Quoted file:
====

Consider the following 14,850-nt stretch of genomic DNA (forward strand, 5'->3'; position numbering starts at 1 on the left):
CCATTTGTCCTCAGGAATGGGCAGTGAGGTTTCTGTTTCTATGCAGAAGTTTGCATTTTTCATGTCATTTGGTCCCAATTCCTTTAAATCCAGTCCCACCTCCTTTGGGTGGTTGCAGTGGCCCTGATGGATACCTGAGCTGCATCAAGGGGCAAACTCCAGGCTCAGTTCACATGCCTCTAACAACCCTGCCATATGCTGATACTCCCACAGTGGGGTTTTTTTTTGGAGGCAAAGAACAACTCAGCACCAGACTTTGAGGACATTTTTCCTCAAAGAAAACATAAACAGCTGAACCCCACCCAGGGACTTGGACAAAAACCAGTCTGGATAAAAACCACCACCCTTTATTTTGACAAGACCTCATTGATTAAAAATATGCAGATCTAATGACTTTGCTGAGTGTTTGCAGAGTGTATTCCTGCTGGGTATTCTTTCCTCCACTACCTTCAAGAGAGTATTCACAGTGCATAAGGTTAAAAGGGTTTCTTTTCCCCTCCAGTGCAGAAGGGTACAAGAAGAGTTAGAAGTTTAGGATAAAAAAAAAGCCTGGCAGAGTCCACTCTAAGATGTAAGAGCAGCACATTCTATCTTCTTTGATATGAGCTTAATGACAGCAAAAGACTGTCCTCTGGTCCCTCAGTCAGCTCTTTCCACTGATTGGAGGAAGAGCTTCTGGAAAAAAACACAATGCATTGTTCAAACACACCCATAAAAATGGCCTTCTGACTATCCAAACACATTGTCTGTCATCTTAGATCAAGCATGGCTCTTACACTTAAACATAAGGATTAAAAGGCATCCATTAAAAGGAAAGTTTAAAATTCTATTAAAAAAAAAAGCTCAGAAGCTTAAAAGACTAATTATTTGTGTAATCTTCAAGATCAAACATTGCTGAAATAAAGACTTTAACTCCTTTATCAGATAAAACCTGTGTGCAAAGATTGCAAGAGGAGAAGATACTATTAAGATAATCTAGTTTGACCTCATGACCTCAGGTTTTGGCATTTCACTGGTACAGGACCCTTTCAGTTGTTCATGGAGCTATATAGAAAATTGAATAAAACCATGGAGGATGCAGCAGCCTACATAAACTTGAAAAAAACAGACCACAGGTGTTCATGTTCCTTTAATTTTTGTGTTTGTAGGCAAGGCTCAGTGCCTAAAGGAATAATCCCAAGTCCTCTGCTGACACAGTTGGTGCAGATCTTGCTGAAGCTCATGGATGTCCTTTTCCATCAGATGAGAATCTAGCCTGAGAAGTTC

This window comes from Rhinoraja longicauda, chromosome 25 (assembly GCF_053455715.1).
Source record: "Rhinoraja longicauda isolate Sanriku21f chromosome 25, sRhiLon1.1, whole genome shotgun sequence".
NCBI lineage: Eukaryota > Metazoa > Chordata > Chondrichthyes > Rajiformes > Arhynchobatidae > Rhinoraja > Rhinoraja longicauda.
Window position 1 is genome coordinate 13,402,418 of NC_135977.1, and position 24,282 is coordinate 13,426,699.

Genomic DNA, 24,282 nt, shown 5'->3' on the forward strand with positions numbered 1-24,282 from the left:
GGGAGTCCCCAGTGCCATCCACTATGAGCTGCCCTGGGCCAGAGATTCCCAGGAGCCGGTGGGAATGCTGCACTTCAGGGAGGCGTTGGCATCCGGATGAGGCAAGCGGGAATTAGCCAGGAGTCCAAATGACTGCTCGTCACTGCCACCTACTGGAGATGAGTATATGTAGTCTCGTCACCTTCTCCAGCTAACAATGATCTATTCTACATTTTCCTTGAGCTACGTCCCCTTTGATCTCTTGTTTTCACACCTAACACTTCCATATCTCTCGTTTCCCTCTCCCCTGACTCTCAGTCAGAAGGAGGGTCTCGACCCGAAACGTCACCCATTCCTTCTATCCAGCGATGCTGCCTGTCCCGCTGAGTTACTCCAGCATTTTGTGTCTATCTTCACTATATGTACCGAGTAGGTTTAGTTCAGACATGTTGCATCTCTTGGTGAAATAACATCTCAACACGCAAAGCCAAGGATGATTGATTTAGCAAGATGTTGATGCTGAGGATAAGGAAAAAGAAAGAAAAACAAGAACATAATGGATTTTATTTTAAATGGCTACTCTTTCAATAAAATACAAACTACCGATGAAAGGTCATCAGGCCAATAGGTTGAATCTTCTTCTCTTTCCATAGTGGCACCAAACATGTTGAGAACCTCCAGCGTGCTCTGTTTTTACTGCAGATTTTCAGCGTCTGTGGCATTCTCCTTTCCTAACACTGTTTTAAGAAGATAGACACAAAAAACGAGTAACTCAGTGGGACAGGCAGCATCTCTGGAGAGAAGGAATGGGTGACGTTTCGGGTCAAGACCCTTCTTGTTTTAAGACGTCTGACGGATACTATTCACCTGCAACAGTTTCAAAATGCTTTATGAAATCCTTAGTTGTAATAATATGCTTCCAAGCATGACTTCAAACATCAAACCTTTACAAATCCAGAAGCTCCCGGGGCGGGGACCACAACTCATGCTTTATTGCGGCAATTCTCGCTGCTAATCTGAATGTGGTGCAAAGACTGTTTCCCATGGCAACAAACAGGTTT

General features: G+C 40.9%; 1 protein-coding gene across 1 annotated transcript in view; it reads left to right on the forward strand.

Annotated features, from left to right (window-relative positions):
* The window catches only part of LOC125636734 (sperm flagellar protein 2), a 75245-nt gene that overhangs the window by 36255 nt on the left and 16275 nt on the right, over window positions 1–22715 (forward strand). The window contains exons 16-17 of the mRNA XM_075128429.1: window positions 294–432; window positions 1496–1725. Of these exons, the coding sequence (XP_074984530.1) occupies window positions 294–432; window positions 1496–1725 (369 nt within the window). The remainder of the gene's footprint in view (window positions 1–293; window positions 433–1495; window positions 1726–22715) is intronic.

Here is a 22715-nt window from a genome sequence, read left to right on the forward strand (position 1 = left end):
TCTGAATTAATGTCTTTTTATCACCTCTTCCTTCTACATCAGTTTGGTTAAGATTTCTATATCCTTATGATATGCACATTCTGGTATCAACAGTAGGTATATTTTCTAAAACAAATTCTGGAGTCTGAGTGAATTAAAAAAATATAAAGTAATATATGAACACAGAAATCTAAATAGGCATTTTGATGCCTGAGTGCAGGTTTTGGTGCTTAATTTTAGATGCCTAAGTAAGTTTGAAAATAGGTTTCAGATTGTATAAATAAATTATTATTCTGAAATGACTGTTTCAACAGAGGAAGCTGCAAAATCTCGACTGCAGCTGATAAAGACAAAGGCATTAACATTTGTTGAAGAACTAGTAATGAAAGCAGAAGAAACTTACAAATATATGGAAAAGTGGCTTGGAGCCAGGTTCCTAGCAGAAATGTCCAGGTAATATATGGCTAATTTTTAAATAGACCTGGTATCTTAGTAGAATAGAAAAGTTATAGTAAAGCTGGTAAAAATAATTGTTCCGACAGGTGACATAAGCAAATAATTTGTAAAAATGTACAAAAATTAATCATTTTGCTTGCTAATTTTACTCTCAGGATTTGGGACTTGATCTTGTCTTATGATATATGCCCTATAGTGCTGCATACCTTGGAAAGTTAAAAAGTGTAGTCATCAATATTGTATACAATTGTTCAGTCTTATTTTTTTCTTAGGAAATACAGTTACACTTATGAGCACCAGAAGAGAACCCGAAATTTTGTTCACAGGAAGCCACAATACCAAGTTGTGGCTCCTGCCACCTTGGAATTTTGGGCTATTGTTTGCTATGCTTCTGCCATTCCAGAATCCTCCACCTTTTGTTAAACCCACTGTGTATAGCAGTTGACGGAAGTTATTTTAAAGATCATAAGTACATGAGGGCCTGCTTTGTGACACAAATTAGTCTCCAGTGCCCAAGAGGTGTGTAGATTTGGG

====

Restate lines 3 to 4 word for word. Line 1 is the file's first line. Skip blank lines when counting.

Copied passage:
This window comes from Rhinoraja longicauda, chromosome 25 (assembly GCF_053455715.1).
Source record: "Rhinoraja longicauda isolate Sanriku21f chromosome 25, sRhiLon1.1, whole genome shotgun sequence".